9. Install anchors a minimum of 7 feet from the roof edge (where possible) for the safety of crew members to allow them to tie-off and complete the rest of the installation. If the minimum of 7 feet is not possible for various reasons, approach anchors and or HLL (Horizontal Lifeline Systems) are required for safe approach to install an anchoring point near perimeter.
  10. Once anchors are installed, installation documentation is sent to a 3rd party engineer for review.
  11. A maintenance logbook is prepared, and engineer sealed roof anchor drawings are delivered to the client for posting on-site at all roof entrances.

Maintenance For Roof Anchors 

Typically, the lifespan for roof anchor systems is 25 – 30 years with routine inspection & maintenance (will vary based on roofing conditions). Statutory requirements include a visual inspection of anchors once per year, with adhesive anchors (adhered to concrete) are required to be load tested once every five years. Recently, requirements for inspections (Construction Use) have been updated, and now require a professional engineer to sign off on the provided certificate. In other words, when an anchoring system is about to go into use for a construction projects (ie building restoration) a professional engineer is required to sign off on the system.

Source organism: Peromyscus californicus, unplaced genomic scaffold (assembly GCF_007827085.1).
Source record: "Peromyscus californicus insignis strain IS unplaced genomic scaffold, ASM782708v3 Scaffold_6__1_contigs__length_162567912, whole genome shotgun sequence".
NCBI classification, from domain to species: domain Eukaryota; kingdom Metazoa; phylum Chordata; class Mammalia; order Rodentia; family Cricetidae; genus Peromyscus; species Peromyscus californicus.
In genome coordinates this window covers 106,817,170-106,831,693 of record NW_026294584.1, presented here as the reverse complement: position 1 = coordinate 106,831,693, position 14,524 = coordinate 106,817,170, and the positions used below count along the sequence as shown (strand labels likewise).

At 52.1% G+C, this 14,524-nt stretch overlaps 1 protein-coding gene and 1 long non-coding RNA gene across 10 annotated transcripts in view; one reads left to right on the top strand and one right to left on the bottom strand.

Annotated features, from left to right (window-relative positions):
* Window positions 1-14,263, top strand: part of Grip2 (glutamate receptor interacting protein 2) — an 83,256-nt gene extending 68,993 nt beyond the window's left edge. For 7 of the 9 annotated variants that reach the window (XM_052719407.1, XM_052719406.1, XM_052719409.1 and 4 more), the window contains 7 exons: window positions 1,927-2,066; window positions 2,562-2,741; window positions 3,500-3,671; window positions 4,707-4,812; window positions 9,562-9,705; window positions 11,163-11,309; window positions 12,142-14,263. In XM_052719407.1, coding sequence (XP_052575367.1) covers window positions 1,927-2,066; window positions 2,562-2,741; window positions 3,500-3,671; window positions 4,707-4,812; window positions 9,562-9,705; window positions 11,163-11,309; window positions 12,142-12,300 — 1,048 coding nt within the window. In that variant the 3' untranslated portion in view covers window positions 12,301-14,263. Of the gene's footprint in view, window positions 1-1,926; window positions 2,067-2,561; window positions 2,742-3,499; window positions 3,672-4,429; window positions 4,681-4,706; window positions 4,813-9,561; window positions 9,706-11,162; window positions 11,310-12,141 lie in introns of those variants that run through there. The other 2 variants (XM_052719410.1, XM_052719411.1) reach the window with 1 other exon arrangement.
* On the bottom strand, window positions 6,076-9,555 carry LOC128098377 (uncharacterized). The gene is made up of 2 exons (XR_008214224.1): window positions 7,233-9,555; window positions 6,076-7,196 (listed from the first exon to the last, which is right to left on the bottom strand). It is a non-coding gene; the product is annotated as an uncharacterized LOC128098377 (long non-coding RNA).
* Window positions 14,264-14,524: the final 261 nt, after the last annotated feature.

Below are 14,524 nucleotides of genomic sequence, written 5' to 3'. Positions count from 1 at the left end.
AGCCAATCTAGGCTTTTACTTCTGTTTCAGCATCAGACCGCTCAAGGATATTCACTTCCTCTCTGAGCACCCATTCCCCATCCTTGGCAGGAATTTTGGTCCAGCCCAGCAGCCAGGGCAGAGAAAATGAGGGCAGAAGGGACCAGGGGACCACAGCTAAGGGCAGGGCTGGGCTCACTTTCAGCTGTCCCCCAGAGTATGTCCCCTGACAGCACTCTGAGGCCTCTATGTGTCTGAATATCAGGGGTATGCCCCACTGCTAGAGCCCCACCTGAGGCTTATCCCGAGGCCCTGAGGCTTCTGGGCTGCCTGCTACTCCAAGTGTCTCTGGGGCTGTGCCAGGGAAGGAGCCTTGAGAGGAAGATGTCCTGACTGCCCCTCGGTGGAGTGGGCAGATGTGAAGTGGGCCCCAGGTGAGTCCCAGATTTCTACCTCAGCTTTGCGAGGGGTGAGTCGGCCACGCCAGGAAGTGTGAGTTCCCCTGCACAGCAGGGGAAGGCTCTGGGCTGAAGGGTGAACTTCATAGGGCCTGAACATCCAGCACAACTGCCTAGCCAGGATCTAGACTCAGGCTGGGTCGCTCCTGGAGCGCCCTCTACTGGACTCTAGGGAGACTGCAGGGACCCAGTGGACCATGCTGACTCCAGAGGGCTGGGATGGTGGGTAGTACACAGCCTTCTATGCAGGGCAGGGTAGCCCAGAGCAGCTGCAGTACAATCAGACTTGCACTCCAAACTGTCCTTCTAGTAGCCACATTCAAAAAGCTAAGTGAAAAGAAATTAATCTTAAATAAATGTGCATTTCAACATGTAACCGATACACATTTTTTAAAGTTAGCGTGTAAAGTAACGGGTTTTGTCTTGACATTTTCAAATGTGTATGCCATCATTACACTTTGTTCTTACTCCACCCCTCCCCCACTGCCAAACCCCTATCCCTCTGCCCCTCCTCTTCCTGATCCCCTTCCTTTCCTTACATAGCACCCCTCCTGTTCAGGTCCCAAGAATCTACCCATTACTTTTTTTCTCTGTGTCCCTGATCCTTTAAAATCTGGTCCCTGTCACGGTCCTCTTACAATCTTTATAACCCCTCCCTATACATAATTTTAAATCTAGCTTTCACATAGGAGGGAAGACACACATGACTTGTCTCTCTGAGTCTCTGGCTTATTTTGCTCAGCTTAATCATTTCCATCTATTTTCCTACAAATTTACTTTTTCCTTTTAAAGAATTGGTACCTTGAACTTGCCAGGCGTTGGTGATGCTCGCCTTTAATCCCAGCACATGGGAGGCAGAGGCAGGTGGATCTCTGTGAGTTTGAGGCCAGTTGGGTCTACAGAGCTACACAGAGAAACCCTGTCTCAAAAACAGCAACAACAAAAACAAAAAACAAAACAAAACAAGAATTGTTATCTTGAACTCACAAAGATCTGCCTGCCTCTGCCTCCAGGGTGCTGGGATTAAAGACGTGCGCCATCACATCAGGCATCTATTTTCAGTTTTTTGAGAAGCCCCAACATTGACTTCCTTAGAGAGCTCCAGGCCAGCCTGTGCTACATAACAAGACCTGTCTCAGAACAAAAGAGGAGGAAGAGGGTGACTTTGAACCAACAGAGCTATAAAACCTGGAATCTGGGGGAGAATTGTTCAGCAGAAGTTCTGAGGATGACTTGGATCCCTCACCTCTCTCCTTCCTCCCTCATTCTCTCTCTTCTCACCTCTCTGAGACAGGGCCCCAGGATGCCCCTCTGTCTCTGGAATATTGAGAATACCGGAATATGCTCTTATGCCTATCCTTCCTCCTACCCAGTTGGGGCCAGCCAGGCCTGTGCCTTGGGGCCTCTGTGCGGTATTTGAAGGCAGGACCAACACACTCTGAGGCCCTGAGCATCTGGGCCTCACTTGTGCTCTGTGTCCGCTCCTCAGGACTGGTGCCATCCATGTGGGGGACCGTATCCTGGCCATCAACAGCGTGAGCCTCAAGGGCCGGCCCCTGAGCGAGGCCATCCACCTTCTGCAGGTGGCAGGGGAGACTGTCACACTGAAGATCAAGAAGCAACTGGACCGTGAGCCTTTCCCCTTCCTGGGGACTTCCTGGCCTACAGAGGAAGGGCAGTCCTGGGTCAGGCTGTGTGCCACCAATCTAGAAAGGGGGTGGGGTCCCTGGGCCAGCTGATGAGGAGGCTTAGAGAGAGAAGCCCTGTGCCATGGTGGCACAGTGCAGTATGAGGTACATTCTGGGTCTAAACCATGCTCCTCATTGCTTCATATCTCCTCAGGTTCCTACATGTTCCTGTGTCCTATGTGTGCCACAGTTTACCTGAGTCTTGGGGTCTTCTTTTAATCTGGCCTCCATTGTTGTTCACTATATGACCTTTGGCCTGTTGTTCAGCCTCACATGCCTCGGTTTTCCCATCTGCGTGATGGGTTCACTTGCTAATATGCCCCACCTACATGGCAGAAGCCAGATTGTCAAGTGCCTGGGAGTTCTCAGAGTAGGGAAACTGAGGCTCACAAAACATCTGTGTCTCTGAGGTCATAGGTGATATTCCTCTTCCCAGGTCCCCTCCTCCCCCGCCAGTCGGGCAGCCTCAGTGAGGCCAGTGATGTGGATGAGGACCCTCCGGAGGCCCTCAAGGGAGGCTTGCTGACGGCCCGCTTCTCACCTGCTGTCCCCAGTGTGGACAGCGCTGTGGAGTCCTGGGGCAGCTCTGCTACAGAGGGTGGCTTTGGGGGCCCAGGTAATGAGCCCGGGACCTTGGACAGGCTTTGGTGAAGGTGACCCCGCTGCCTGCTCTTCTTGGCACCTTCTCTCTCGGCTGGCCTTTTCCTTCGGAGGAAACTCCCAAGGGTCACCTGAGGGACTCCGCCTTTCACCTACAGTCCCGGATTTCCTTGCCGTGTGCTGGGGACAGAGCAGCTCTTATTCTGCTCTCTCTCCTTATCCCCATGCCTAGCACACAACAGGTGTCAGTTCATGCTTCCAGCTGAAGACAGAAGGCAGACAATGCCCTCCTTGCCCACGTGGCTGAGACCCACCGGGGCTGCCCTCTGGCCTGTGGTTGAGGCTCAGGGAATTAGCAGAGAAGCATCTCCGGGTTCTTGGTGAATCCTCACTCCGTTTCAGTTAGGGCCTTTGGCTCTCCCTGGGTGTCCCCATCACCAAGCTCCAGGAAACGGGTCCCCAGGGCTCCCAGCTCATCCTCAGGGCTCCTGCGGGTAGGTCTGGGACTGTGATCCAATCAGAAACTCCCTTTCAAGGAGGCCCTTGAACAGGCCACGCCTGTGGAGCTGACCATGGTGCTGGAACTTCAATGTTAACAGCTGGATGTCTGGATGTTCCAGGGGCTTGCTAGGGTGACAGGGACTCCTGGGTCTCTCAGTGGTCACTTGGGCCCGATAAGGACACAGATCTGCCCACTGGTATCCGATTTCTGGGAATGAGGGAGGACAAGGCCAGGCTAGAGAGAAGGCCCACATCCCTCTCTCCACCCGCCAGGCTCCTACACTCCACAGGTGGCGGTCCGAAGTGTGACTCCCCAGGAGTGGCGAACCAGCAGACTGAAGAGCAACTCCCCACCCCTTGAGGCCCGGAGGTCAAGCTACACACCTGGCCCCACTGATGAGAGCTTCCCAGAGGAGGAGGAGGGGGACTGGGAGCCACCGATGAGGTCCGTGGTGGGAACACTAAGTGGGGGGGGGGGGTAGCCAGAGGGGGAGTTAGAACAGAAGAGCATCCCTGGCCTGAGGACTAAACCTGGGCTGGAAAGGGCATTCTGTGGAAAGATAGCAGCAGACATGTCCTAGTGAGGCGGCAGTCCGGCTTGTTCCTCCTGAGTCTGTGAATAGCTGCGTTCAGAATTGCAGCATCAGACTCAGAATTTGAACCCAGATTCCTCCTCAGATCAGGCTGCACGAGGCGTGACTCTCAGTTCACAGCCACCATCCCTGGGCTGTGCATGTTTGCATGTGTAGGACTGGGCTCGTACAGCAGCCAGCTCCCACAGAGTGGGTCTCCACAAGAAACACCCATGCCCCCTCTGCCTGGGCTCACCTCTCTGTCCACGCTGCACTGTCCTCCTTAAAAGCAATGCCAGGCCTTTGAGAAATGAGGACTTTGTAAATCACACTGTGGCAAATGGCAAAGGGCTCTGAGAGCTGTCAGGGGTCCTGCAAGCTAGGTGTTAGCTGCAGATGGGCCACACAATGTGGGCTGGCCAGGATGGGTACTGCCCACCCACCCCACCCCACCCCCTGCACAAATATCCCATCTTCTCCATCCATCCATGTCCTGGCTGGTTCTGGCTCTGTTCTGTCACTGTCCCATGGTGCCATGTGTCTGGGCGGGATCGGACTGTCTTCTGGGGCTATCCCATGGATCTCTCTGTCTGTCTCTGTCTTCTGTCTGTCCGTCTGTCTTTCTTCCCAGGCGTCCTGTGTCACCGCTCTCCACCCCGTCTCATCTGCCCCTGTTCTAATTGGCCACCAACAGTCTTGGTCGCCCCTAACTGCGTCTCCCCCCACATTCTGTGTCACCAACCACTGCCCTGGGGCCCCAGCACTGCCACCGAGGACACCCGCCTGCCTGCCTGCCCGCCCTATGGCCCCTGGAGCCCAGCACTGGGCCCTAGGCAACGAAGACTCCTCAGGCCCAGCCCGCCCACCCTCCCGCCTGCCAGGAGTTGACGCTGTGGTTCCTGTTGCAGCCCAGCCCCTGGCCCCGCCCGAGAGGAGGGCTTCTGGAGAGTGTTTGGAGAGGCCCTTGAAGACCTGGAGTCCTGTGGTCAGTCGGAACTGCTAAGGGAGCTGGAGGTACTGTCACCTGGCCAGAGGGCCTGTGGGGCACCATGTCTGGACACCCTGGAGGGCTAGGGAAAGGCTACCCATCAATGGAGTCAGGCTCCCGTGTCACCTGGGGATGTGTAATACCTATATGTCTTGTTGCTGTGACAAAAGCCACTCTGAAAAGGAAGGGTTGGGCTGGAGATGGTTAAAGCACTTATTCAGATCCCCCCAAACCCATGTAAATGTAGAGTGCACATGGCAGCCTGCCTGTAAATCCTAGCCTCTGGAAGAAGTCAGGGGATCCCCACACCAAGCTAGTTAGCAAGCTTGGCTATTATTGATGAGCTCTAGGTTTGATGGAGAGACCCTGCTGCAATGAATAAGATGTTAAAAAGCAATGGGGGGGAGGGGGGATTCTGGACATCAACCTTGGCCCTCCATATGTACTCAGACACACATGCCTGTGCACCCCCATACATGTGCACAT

The signing engineer can also require functional load testing on an anchoring system to ensure the systems integrity.
When it comes to the safety of your roofing contractors and workers accessing your Roof Top, anchors are the preferred solution to ensure that roofing work, balcony and brick restoration, building envelope and window cleaning is performed safely. If you’re interested in installing a roof anchor system, or want more information about what installations entail, click here to contact us. The team at Elite is available 24/7 to answer your roofing questions.